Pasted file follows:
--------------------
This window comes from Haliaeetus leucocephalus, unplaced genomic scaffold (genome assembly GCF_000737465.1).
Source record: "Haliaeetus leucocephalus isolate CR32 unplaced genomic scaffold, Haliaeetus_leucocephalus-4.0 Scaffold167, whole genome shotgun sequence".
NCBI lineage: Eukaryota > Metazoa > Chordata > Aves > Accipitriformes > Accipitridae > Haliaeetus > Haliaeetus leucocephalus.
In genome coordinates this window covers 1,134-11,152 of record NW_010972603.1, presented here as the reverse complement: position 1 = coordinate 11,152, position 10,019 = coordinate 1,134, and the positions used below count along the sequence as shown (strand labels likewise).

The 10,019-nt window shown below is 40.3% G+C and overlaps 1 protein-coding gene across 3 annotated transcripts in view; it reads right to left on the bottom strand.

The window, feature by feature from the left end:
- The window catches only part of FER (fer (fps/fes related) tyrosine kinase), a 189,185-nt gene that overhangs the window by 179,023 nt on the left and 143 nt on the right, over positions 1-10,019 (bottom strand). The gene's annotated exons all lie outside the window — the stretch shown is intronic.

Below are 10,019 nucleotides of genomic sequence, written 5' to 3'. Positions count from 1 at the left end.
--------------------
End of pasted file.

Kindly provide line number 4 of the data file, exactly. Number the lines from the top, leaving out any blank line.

In genome coordinates this window covers 1,134-11,152 of record NW_010972603.1, presented here as the reverse complement: position 1 = coordinate 11,152, position 10,019 = coordinate 1,134, and the positions used below count along the sequence as shown (strand labels likewise).